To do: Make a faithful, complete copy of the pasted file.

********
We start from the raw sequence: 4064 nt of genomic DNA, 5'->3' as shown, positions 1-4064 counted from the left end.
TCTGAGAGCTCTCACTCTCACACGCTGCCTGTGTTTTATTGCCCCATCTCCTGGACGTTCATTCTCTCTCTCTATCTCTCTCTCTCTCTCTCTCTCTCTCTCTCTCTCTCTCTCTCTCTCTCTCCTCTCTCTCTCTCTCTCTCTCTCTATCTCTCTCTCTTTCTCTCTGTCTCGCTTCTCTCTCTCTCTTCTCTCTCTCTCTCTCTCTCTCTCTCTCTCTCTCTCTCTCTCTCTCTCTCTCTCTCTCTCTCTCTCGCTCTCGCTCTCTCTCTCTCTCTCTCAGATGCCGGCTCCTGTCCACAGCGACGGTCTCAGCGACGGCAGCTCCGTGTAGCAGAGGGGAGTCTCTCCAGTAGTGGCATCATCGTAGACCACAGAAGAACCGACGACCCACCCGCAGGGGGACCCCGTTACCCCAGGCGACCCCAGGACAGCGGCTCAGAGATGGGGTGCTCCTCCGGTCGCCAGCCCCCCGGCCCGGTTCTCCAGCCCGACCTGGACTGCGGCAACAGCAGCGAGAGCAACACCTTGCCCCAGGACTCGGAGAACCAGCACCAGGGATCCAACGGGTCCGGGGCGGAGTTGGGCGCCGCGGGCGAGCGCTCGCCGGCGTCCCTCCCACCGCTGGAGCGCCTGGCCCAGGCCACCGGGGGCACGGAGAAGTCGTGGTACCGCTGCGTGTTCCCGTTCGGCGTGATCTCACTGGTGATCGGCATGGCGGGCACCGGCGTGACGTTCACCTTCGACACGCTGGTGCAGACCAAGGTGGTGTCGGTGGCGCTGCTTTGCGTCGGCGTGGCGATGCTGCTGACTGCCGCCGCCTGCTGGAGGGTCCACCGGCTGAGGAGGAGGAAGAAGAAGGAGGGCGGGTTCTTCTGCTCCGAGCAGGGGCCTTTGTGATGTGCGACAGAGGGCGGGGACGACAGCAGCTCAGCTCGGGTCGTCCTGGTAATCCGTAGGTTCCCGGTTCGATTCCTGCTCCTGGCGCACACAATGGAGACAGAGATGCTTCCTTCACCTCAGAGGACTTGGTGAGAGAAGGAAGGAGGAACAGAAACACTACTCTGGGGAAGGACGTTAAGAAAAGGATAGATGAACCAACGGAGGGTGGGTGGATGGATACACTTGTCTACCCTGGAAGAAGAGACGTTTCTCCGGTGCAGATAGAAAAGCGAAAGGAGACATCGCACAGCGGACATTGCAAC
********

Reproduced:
We start from the raw sequence: 4064 nt of genomic DNA, 5'->3' as shown, positions 1-4064 counted from the left end.
TCTGAGAGCTCTCACTCTCACACGCTGCCTGTGTTTTATTGCCCCATCTCCTGGACGTTCATTCTCTCTCTCTATCTCTCTCTCTCTCTCTCTCTCTCTCTCTCTCTCTCTCTCTCTCTCTCTCCTCTCTCTCTCTCTCTCTCTCTCTATCTCTCTCTCTTTCTCTCTGTCTCGCTTCTCTCTCTCTCTTCTCTCTCTCTCTCTCTCTCTCTCTCTCTCTCTCTCTCTCTCTCTCTCTCTCTCTCTCTCTCTCTCGCTCTCGCTCTCTCTCTCTCTCTCTCAGATGCCGGCTCCTGTCCACAGCGACGGTCTCAGCGACGGCAGCTCCGTGTAGCAGAGGGGAGTCTCTCCAGTAGTGGCATCATCGTAGACCACAGAAGAACCGACGACCCACCCGCAGGGGGACCCCGTTACCCCAGGCGACCCCAGGACAGCGGCTCAGAGATGGGGTGCTCCTCCGGTCGCCAGCCCCCCGGCCCGGTTCTCCAGCCCGACCTGGACTGCGGCAACAGCAGCGAGAGCAACACCTTGCCCCAGGACTCGGAGAACCAGCACCAGGGATCCAACGGGTCCGGGGCGGAGTTGGGCGCCGCGGGCGAGCGCTCGCCGGCGTCCCTCCCACCGCTGGAGCGCCTGGCCCAGGCCACCGGGGGCACGGAGAAGTCGTGGTACCGCTGCGTGTTCCCGTTCGGCGTGATCTCACTGGTGATCGGCATGGCGGGCACCGGCGTGACGTTCACCTTCGACACGCTGGTGCAGACCAAGGTGGTGTCGGTGGCGCTGCTTTGCGTCGGCGTGGCGATGCTGCTGACTGCCGCCGCCTGCTGGAGGGTCCACCGGCTGAGGAGGAGGAAGAAGAAGGAGGGCGGGTTCTTCTGCTCCGAGCAGGGGCCTTTGTGATGTGCGACAGAGGGCGGGGACGACAGCAGCTCAGCTCGGGTCGTCCTGGTAATCCGTAGGTTCCCGGTTCGATTCCTGCTCCTGGCGCACACAATGGAGACAGAGATGCTTCCTTCACCTCAGAGGACTTGGTGAGAGAAGGAAGGAGGAACAGAAACACTACTCTGGGGAAGGACGTTAAGAAAAGGATAGATGAACCAACGGAGGGTGGGTGGATGGATACACTTGTCTACCCTGGAAGAAGAGACGTTTCTCCGGTGCAGATAGAAAAGCGAAAGGAGACATCGCACAGCGGACATTGCAAC